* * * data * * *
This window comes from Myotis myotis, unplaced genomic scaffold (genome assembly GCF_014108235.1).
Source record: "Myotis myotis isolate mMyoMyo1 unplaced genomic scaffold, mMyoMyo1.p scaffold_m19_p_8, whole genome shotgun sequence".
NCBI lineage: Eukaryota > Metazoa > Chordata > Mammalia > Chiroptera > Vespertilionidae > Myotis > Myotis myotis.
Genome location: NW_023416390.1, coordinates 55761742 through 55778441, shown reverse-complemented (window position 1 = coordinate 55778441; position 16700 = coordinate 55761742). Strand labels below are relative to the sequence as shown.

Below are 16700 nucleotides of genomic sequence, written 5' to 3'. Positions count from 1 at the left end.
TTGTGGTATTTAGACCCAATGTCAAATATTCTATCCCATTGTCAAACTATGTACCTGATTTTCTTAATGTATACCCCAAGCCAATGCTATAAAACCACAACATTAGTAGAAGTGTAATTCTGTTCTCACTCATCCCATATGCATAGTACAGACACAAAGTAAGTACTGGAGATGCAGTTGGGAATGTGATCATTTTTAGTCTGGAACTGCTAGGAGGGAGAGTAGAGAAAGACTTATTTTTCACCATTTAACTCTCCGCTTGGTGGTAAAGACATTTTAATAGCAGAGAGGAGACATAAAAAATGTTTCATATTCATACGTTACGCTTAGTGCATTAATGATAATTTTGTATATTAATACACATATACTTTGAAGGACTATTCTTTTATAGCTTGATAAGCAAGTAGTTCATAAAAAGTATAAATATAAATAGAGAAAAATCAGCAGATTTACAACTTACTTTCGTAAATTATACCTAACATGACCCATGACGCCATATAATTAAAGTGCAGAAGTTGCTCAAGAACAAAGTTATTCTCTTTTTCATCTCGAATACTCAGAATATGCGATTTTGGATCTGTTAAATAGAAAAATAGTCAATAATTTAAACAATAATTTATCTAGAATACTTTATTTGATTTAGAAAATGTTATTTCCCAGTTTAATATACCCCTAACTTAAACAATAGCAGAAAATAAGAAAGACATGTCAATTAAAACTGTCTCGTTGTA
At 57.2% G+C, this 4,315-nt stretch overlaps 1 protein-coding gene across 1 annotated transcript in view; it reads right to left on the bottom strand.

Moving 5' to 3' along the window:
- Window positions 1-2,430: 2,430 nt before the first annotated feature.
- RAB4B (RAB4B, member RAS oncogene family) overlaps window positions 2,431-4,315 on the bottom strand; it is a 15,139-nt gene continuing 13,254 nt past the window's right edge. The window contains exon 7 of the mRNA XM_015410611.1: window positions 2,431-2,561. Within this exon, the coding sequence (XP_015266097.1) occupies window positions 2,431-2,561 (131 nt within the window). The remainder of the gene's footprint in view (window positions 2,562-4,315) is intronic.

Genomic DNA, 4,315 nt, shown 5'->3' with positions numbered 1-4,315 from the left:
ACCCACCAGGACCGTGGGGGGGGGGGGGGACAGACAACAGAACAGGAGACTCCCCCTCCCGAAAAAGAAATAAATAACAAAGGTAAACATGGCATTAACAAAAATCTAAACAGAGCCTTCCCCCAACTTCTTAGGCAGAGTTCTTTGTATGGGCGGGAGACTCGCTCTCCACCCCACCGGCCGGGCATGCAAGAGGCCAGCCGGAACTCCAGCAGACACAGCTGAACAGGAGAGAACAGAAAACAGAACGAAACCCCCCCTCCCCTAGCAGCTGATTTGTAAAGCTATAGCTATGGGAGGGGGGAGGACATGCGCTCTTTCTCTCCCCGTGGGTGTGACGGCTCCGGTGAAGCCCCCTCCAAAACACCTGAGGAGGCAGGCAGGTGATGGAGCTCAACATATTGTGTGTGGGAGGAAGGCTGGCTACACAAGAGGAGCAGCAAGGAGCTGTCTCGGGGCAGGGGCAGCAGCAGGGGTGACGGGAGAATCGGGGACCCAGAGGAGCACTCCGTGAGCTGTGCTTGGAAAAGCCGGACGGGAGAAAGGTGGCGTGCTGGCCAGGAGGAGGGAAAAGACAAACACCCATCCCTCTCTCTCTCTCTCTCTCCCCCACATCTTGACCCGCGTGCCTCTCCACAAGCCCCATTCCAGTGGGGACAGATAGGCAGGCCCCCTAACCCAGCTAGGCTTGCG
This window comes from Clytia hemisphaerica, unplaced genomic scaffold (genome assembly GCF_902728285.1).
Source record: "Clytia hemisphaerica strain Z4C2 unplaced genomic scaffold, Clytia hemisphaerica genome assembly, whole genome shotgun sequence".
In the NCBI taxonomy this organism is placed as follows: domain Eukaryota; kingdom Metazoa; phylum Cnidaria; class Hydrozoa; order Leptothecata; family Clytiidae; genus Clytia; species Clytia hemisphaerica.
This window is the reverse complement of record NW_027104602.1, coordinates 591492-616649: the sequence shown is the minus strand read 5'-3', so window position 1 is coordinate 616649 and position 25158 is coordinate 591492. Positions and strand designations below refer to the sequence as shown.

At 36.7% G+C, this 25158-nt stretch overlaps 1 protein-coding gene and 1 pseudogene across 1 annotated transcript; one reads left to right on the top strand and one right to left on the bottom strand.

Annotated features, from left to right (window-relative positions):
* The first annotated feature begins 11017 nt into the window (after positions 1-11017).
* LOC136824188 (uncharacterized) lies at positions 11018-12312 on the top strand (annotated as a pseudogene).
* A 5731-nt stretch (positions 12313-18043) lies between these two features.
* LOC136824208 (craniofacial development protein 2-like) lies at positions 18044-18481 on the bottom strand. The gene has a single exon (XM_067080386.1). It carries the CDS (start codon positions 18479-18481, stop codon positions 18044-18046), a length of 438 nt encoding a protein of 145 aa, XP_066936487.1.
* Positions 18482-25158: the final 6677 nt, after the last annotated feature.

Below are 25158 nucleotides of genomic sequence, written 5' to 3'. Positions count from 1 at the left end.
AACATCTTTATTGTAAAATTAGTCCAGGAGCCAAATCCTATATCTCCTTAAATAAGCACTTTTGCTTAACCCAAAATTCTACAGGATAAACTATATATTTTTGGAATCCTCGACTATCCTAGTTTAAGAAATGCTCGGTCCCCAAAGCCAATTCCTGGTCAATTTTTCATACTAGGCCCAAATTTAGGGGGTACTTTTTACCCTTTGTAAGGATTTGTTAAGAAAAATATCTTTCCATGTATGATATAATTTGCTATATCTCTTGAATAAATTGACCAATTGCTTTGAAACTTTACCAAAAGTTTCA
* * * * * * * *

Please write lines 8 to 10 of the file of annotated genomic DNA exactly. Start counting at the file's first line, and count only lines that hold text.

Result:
Moving 5' to 3' along the window:
- Window positions 1-2,430: 2,430 nt before the first annotated feature.
- RAB4B (RAB4B, member RAS oncogene family) overlaps window positions 2,431-4,315 on the bottom strand; it is a 15,139-nt gene continuing 13,254 nt past the window's right edge. The window contains exon 7 of the mRNA XM_015410611.1: window positions 2,431-2,561. Within this exon, the coding sequence (XP_015266097.1) occupies window positions 2,431-2,561 (131 nt within the window). The remainder of the gene's footprint in view (window positions 2,562-4,315) is intronic.